Relationship between Color and Wavelength Absorbed
In the world of physics and optics, colors are closely associated with the wavelengths of light. The absorption of light by different materials determines the colors we perceive. This article will delve into the relationship between color and the wavelengths of light that are absorbed by objects.
I. The Color Spectrum:
1.1. Visible Light:
Visible light is a small portion of the electromagnetic spectrum, ranging from approximately 380 nm (nanometers) to 750 nm in wavelength. This range is what our eyes are capable of perceiving as different colors.
1.2. The Color Wheel:
The color wheel is a visual representation of the colors in the visible light spectrum. It consists of primary colors (red, blue, and yellow), secondary colors (orange, green, and violet), and tertiary colors (a combination of primary and secondary colors).
II. Reflection and Absorption of Light:
When light strikes an object, it can either be reflected or absorbed. The color we perceive is determined by the wavelengths of light that are reflected back to our eyes. If an object reflects all wavelengths, it appears white, while if it reflects none, it appears black.
When light is absorbed, certain wavelengths are absorbed by the object, while others are transmitted or reflected. The wavelengths that are absorbed determine the color we perceive. For example, when an object absorbs all wavelengths except red, it appears red to our eyes.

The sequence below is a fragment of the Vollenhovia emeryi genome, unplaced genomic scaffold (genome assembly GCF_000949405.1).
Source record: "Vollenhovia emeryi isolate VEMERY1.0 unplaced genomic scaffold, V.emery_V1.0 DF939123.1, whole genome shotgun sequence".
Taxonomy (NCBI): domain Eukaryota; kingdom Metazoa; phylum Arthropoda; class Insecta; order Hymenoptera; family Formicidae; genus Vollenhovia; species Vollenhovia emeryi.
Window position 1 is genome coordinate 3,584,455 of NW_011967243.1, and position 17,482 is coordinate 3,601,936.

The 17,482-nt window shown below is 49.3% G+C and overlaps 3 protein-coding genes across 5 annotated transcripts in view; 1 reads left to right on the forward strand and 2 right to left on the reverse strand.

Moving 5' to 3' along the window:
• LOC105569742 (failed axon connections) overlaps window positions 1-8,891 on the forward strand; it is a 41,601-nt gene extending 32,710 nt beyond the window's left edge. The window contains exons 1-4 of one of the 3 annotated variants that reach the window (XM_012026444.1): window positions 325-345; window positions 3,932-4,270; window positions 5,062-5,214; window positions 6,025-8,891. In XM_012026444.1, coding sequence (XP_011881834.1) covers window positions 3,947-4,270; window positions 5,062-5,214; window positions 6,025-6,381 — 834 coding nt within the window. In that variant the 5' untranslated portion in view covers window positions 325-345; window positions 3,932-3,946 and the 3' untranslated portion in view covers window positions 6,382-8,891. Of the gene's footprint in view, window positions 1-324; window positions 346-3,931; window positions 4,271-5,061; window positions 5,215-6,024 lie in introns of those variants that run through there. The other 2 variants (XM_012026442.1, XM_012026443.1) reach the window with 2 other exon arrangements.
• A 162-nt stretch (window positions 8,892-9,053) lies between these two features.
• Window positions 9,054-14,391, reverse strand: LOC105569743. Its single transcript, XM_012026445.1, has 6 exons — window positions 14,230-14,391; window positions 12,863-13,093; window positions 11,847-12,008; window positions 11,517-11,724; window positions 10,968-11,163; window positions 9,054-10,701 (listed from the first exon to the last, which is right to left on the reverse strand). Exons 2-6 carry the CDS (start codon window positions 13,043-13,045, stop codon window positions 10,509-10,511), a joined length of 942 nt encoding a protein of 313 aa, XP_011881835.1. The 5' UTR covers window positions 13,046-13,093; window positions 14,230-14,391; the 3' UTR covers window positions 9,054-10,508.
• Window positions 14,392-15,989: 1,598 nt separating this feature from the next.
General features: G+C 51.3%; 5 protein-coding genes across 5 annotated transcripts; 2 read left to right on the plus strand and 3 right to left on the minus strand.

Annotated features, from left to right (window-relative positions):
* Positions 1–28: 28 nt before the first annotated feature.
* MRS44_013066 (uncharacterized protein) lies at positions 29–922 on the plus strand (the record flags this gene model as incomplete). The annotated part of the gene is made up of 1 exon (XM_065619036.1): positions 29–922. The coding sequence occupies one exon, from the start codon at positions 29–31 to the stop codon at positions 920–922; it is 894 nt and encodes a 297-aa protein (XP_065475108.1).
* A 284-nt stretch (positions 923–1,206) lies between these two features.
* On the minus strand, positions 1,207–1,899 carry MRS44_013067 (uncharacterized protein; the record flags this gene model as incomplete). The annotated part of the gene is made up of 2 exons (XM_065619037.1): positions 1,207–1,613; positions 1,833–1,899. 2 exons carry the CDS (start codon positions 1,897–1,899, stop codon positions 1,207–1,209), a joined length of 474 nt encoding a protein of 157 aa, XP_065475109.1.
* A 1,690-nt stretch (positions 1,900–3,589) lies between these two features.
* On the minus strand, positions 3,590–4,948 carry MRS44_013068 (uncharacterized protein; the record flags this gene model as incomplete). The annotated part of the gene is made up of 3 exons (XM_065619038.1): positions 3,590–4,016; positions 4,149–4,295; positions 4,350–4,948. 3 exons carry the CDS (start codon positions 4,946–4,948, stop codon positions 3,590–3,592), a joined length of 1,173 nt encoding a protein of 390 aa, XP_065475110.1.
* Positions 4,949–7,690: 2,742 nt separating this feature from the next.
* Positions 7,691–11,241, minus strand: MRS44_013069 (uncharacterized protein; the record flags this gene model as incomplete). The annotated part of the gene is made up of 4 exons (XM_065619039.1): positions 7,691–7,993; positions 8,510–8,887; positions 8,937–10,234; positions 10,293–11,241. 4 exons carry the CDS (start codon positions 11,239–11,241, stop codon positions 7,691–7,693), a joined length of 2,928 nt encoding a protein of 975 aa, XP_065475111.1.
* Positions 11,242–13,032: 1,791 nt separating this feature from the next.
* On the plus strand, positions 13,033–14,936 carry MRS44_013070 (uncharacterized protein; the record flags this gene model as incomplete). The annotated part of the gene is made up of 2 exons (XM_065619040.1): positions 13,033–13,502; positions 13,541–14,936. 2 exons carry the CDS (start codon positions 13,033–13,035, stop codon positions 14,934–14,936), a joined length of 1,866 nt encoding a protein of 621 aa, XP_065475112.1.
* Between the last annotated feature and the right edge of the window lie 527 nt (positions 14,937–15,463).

III. Relationship between Color and Wavelength Absorbed:
3.1. Primary Colors:
Each primary color (red, blue, and yellow) has a corresponding wavelength range that it absorbs. Red objects absorb shorter wavelengths of light, around 620-750 nm, while blue objects absorb longer wavelengths, around 450-495 nm. Yellow objects absorb a range of wavelengths between red and green, approximately 570-590 nm.
3.2. Secondary and Tertiary Colors:
Secondary and tertiary colors absorb a combination of wavelengths from their primary color components. For example, orange objects absorb a range of wavelengths between red and yellow, while green objects absorb a range between yellow and blue. The specific absorption ranges for each secondary and tertiary color can vary slightly.
The color we perceive in various objects is a result of the wavelengths of light that are absorbed by these objects. The relationship between color and the wavelength absorbed is crucial in understanding the science behind color perception. By studying the absorption patterns of different colors, scientists and researchers can gain insight into various fields such as material science, art, and even biological processes. So next time you appreciate the vibrant colors around you, remember the intricate relationship between color and the wavelengths of light.